The Right Brain Initiative

×
Close

A teaching artist’s view of collaboration with Right Brain

February 10th, 2013 by Beth Rogers Bundy

 

Artists and teachers hard at work in a planning meeting facilitated by The Right Brain Initiative.

Editor’s Note: The Right Brain Initiative is dedicated to working with our partner artists and schools to create unique classroom arts experiences that meet the needs of the students. Right Brain teaching artist Beth Bundy shares the challenges—and ultimate satisfaction— of collaborating with other educators to design meaningful arts education.


When creating a custom-built arts residency, collaboration is key. Imagine sitting down at a table with a group of teachers, a school administrator, and an eager coach, all with the expectation that in one hour you will create a plan for an art residency for 75 – 500 students that will allow them to think critically, creatively, and collaborate while communicating. All of this must fit within the budget, and usually will take place in just a few weeks’ time. No wonder I lose sleep the night before planning meetings!

Planning meetings are challenging, but I enjoy the challenge of being a teaching artist with The Right Brain Initiative. Give me a problem and I will give my all to solve it innovatively and fully.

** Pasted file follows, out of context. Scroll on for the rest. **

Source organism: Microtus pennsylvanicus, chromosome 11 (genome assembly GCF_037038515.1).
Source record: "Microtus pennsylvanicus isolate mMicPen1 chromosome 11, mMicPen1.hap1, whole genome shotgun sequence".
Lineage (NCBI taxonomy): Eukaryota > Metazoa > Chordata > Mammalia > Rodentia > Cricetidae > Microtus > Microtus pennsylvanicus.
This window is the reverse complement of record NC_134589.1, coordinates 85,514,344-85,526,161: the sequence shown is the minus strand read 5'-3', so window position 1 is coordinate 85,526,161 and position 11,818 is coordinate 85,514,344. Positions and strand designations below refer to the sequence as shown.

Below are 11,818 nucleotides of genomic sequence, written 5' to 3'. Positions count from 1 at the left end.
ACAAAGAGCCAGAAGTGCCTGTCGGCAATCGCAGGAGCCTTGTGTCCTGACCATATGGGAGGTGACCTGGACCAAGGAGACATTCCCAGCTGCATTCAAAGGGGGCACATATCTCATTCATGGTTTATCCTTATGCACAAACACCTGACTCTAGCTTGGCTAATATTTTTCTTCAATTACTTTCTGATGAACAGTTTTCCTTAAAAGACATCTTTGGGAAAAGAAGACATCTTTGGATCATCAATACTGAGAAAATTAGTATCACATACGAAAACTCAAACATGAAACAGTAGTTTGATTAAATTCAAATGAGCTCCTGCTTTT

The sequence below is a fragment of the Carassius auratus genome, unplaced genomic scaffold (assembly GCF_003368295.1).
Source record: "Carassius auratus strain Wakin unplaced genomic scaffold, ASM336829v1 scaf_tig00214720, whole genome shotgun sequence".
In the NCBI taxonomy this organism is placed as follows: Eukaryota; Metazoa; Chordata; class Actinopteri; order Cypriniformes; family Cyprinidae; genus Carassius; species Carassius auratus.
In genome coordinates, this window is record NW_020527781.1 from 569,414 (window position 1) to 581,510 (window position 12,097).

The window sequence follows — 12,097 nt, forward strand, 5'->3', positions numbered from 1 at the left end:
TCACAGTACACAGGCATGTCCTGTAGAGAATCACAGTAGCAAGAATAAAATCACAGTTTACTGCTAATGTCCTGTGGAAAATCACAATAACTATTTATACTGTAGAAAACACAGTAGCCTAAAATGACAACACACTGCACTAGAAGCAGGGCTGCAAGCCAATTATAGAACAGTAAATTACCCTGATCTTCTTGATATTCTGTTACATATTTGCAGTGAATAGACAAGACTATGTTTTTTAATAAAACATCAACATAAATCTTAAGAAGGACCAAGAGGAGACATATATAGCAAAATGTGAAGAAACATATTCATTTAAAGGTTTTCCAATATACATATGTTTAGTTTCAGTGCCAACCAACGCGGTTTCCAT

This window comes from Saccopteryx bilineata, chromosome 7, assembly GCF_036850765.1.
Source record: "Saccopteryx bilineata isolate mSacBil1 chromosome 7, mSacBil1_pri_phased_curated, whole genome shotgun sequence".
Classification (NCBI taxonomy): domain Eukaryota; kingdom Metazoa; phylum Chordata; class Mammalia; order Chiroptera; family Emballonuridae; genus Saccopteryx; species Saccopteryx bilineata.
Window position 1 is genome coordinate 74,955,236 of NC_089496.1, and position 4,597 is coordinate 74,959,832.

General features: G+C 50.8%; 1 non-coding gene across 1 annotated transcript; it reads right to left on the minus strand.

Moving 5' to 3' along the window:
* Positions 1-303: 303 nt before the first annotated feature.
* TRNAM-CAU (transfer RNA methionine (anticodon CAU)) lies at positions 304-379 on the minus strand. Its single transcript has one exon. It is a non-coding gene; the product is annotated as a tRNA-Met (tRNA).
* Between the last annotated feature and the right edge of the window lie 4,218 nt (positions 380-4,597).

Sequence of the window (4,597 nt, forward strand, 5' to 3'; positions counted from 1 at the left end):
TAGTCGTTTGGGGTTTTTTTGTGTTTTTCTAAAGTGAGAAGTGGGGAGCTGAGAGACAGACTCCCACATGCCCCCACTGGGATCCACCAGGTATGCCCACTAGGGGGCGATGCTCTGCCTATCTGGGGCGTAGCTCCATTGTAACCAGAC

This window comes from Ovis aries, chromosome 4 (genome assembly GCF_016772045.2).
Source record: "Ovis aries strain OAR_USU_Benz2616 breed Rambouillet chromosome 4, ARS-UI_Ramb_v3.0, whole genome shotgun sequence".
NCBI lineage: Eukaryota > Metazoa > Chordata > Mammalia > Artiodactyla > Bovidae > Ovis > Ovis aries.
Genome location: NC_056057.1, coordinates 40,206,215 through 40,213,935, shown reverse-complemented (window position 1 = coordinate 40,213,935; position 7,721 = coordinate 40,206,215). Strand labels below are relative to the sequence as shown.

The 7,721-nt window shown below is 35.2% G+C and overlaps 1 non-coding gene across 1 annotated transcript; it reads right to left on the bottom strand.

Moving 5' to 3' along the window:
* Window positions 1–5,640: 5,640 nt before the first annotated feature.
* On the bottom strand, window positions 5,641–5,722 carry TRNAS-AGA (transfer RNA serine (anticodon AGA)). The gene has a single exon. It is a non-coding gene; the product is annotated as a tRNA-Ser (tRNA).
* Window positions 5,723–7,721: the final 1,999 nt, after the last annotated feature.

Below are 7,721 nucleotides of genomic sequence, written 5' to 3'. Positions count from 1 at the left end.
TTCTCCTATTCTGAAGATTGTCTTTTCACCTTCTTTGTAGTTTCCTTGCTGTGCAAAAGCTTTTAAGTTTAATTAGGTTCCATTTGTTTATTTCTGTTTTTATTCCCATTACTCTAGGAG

Fortunately, I am not left to solve the problem on my own. I have enthusiastic and extremely knowledgeable teachers, a supportive Right Brain Coach, and an arts advocating administrator on my side. Plus, The Right Brain Initiative is continually confirming their support by offering planning templates, professional development, and encouragement.

I recently went to a planning meeting with a school art installation residency in mind. I had already met with the Right Brain team and the principal, but had not yet met the teachers I would be working with. I introduced my plan and they nodded their heads in agreement. As we began to focus on what we really wanted students to be thinking, the plan began to magically transform. They jumped in with ideas that related directly to the classroom curriculum, and I used the concepts they put forth as inspiration for the visual art that would occur.

Before the meeting was over, we had a plan that would challenge students to think in new ways, allow for creative choice, and push them to explore new materials and ideas with their peers. A good idea became an even better idea because the teachers were willing to dream big and engage collaboratively.

They say that two brains are better than one. With The Right Brain Initiative residencies, it takes a whole team of brains to construct residencies that are thought-provoking, fun, and creatively stimulating for students.

Artist Beth Rogers Bundy and students. Photo by Holly Renton.

   

Beth Rogers Bundy